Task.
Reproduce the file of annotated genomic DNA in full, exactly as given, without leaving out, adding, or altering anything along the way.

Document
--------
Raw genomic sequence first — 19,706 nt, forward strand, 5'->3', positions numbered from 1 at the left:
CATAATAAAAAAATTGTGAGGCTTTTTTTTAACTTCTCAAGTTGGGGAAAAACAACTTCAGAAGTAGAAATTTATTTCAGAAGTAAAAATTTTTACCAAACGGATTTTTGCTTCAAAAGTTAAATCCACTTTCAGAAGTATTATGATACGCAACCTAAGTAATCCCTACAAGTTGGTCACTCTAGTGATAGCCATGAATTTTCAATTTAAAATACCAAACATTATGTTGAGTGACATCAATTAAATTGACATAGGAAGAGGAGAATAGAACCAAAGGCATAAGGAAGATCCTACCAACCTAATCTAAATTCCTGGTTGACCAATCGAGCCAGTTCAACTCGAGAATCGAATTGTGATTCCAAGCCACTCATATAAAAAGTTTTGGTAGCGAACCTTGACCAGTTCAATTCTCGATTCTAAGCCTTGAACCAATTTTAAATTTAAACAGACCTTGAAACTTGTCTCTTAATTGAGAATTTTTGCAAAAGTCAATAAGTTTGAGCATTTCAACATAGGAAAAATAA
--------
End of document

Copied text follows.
Raw genomic sequence first — 19,706 nt, forward strand, 5'->3', positions numbered from 1 at the left:
CATAATAAAAAAATTGTGAGGCTTTTTTTTAACTTCTCAAGTTGGGGAAAAACAACTTCAGAAGTAGAAATTTATTTCAGAAGTAAAAATTTTTACCAAACGGATTTTTGCTTCAAAAGTTAAATCCACTTTCAGAAGTATTATGATACGCAACCTAAGTAATCCCTACAAGTTGGTCACTCTAGTGATAGCCATGAATTTTCAATTTAAAATACCAAACATTATGTTGAGTGACATCAATTAAATTGACATAGGAAGAGGAGAATAGAACCAAAGGCATAAGGAAGATCCTACCAACCTAATCTAAATTCCTGGTTGACCAATCGAGCCAGTTCAACTCGAGAATCGAATTGTGATTCCAAGCCACTCATATAAAAAGTTTTGGTAGCGAACCTTGACCAGTTCAATTCTCGATTCTAAGCCTTGAACCAATTTTAAATTTAAACAGACCTTGAAACTTGTCTCTTAATTGAGAATTTTTGCAAAAGTCAATAAGTTTGAGCATTTCAACATAGGAAAAATAA